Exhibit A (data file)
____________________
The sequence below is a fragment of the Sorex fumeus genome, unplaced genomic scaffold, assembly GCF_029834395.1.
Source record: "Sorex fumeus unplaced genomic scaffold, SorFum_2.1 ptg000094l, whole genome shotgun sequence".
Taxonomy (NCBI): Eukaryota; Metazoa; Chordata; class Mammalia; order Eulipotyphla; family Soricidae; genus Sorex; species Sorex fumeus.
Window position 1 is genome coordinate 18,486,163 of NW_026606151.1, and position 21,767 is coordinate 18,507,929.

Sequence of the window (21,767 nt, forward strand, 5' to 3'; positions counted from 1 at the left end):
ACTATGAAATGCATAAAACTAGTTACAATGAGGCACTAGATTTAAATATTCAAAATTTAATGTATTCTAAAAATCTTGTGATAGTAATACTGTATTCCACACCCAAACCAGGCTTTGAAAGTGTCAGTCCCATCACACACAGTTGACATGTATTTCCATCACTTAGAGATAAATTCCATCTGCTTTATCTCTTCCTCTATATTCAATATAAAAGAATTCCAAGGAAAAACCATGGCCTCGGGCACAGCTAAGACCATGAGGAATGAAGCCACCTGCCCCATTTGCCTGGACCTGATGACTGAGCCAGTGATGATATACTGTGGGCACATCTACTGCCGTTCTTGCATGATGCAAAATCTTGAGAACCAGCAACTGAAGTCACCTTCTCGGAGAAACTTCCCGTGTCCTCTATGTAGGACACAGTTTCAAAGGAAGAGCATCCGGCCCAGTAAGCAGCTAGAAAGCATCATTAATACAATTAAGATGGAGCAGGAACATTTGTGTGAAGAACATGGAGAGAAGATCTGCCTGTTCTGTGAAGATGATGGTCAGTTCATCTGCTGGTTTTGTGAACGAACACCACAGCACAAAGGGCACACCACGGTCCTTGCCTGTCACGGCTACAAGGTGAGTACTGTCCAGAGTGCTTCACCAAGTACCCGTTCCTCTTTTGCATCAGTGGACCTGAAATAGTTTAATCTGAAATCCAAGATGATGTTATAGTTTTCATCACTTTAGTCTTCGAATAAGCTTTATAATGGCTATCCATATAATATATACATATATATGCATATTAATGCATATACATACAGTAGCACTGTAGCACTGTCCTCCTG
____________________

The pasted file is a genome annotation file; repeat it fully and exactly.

The sequence below is a fragment of the Sorex fumeus genome, unplaced genomic scaffold, assembly GCF_029834395.1.
Source record: "Sorex fumeus unplaced genomic scaffold, SorFum_2.1 ptg000094l, whole genome shotgun sequence".
Taxonomy (NCBI): Eukaryota; Metazoa; Chordata; class Mammalia; order Eulipotyphla; family Soricidae; genus Sorex; species Sorex fumeus.
Window position 1 is genome coordinate 18,486,163 of NW_026606151.1, and position 21,767 is coordinate 18,507,929.

Sequence of the window (21,767 nt, forward strand, 5' to 3'; positions counted from 1 at the left end):
ACTATGAAATGCATAAAACTAGTTACAATGAGGCACTAGATTTAAATATTCAAAATTTAATGTATTCTAAAAATCTTGTGATAGTAATACTGTATTCCACACCCAAACCAGGCTTTGAAAGTGTCAGTCCCATCACACACAGTTGACATGTATTTCCATCACTTAGAGATAAATTCCATCTGCTTTATCTCTTCCTCTATATTCAATATAAAAGAATTCCAAGGAAAAACCATGGCCTCGGGCACAGCTAAGACCATGAGGAATGAAGCCACCTGCCCCATTTGCCTGGACCTGATGACTGAGCCAGTGATGATATACTGTGGGCACATCTACTGCCGTTCTTGCATGATGCAAAATCTTGAGAACCAGCAACTGAAGTCACCTTCTCGGAGAAACTTCCCGTGTCCTCTATGTAGGACACAGTTTCAAAGGAAGAGCATCCGGCCCAGTAAGCAGCTAGAAAGCATCATTAATACAATTAAGATGGAGCAGGAACATTTGTGTGAAGAACATGGAGAGAAGATCTGCCTGTTCTGTGAAGATGATGGTCAGTTCATCTGCTGGTTTTGTGAACGAACACCACAGCACAAAGGGCACACCACGGTCCTTGCCTGTCACGGCTACAAGGTGAGTACTGTCCAGAGTGCTTCACCAAGTACCCGTTCCTCTTTTGCATCAGTGGACCTGAAATAGTTTAATCTGAAATCCAAGATGATGTTATAGTTTTCATCACTTTAGTCTTCGAATAAGCTTTATAATGGCTATCCATATAATATATACATATATATGCATATTAATGCATATACATACAGTAGCACTGTAGCACTGTCCTCCTG